Porgy & Bess with Ella Fitzgerald & Louis Armstrong
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- Released: March 18, 2008
- Originally Released: 2008
- Label: Verve
- 3.I Wants to Stay Here
- 4.My Man's Gone Now
- 5.I Got Plenty O' Nuttin'
- 6.Buzzard Song
- 7.Bess, You Is My Woman Now
- 8.It Ain't Necessarily So
- 9.What You Want Wid Bess?
- 10.A Woman Is a Summertime Thing
- 11.Oh, Doctor Jesus
- 12.Medley: Here Come de Honey Man, Crab Man, Oh, Dey's So Fresh and Fine (Strawberry Woman): Here Come De Honey Man / Crab Man / Oh Dey's So Fresh And Fine (Strawberry Woman)
- 13.There's a Boat Dat's Leavin' Soon For New York
- 14.Bess, Oh Where's My Bess?
- 15.Oh Lawd, I'm on My Way
Song previews provided courtesy of iTunes
Conducted by Russ Garcia.
Includes liner notes by Lawrence D. Stewart and Norman Granz.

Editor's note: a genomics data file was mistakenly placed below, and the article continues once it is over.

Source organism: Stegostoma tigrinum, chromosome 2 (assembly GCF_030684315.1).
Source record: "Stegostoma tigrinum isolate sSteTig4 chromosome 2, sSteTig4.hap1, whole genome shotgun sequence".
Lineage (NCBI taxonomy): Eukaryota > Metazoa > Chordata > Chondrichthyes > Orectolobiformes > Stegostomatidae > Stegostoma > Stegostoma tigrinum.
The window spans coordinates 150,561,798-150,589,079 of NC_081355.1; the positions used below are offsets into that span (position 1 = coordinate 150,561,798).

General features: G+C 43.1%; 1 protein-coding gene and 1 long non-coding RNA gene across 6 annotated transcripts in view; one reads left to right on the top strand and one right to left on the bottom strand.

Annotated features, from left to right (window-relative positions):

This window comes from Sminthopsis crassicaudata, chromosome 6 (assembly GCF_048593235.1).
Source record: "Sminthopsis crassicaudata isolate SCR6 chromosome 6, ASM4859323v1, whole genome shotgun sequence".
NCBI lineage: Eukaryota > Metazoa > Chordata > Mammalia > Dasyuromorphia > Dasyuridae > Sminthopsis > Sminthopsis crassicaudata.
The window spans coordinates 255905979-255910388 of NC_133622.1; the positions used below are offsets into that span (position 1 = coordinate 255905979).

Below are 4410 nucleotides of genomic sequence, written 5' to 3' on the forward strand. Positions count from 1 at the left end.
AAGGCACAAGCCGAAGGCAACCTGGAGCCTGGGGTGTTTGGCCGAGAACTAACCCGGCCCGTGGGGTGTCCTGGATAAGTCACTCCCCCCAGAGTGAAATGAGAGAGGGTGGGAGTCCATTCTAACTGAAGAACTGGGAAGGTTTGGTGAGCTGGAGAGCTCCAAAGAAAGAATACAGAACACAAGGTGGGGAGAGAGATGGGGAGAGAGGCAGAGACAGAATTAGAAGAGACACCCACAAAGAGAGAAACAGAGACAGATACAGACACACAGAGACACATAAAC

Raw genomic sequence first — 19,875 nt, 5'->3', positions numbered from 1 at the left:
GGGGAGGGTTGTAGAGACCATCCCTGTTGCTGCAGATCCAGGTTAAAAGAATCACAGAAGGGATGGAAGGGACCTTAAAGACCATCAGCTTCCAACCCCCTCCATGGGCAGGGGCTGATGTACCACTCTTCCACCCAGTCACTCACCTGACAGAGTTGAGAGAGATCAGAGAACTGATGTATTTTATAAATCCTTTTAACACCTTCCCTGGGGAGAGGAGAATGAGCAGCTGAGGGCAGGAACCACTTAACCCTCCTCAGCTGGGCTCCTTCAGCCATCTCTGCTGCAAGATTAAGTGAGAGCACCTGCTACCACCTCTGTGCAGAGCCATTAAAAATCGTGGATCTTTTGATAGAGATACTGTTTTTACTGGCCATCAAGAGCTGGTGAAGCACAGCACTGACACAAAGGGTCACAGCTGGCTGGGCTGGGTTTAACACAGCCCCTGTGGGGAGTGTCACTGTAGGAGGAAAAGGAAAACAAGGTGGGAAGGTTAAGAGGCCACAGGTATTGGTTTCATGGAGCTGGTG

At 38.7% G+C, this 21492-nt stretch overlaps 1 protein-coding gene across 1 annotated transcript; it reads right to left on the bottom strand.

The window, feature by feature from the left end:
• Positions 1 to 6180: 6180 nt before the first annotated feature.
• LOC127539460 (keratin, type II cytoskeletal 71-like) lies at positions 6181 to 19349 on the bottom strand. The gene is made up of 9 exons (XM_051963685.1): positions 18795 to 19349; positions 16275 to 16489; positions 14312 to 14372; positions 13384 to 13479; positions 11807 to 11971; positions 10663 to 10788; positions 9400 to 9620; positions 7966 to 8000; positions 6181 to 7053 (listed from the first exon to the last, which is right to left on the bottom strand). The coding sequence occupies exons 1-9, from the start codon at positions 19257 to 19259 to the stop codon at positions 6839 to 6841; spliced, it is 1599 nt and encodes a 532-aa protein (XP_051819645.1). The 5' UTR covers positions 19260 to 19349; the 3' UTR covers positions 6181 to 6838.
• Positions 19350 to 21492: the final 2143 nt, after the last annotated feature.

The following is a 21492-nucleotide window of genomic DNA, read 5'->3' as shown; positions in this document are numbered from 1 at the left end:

Producer Norman Granz oversaw two Porgy & Bess projects. The first involved Ella Fitzgerald and Louis Armstrong, and came together during the autumn of 1957 with brassy big band and lush orchestral arrangements by Russ Garcia. This is the classic Verve Porgy & Bess, and it's been reissued many, many times. The second, recorded during the spring and summer of 1976 and issued by RCA, brought Ray Charles together with versatile British vocalist Cleo Laine, backed by an orchestra under the direction of Frank DeVol. A comparison of these two realizations bears fascinating fruit, particularly when the medleys of street vendors are played back to back. Those peasant songs, used in real life to purvey honey, strawberries, and crabs, were gathered and notated by George Gershwin and novelist Du Bose Heyward in 1934 during a visit to Folly Island, a small barrier island ten miles south of Charleston, SC, known today as Folly Beach. As Charleston Harbor had been one of the major ports during the importation of slaves from Africa, the waterfront was mostly populated by Gullahs, a reconstituted community that retained and preserved its ancestral cultures and languages to unusual degrees. Gershwin, who even learned to chant with the Gullah, absorbed the tonalities of the street cries he heard and wove them -- along with all of the other impressions stored within his sensitive mind -- into the fabric of his opera. What's really great about the Ella and Louis version is Ella, who handles each aria with disarming delicacy, clarion intensity, or usually a blend of both. Her take on "Buzzard Song" (sung 19 years later by Ray Charles) is a thrilling example of this woman's intrinsic theatrical genius. Pops sounds like he really savored each duet, and his trumpet work -- not a whole lot of it, because this is not a trumpeter's opera -- is characteristically good as gold. This marvelous album stands quite well on its own, but will sound best when matched with the Ray Charles/Cleo Laine version, especially the songs of the Crab Man, of Peter the Honey Man, and his wife, Lily the Strawberry Woman. ~ arwulf arwulf
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